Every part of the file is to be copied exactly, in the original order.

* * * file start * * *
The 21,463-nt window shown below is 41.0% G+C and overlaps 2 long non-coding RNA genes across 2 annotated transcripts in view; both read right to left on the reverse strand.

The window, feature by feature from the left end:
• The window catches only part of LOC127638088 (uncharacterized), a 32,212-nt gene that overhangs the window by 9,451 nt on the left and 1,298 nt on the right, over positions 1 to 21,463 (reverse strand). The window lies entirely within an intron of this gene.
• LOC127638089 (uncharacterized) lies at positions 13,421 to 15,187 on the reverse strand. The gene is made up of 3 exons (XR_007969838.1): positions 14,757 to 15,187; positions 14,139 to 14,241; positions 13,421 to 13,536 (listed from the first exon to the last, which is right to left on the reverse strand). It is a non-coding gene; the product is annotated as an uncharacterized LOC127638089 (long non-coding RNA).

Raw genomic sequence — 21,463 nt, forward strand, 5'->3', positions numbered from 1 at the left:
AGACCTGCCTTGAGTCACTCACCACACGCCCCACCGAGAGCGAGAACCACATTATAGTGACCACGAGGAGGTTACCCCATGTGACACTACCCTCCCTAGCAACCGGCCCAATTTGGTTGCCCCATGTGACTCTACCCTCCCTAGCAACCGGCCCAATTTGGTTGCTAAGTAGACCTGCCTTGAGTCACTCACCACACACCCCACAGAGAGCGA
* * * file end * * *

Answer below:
The 21,463-nt window shown below is 41.0% G+C and overlaps 2 long non-coding RNA genes across 2 annotated transcripts in view; both read right to left on the reverse strand.

The window, feature by feature from the left end:
• The window catches only part of LOC127638088 (uncharacterized), a 32,212-nt gene that overhangs the window by 9,451 nt on the left and 1,298 nt on the right, over positions 1 to 21,463 (reverse strand). The window lies entirely within an intron of this gene.
• LOC127638089 (uncharacterized) lies at positions 13,421 to 15,187 on the reverse strand. The gene is made up of 3 exons (XR_007969838.1): positions 14,757 to 15,187; positions 14,139 to 14,241; positions 13,421 to 13,536 (listed from the first exon to the last, which is right to left on the reverse strand). It is a non-coding gene; the product is annotated as an uncharacterized LOC127638089 (long non-coding RNA).

Raw genomic sequence — 21,463 nt, forward strand, 5'->3', positions numbered from 1 at the left:
AGACCTGCCTTGAGTCACTCACCACACGCCCCACCGAGAGCGAGAACCACATTATAGTGACCACGAGGAGGTTACCCCATGTGACACTACCCTCCCTAGCAACCGGCCCAATTTGGTTGCCCCATGTGACTCTACCCTCCCTAGCAACCGGCCCAATTTGGTTGCTAAGTAGACCTGCCTTGAGTCACTCACCACACACCCCACAGAGAGCGA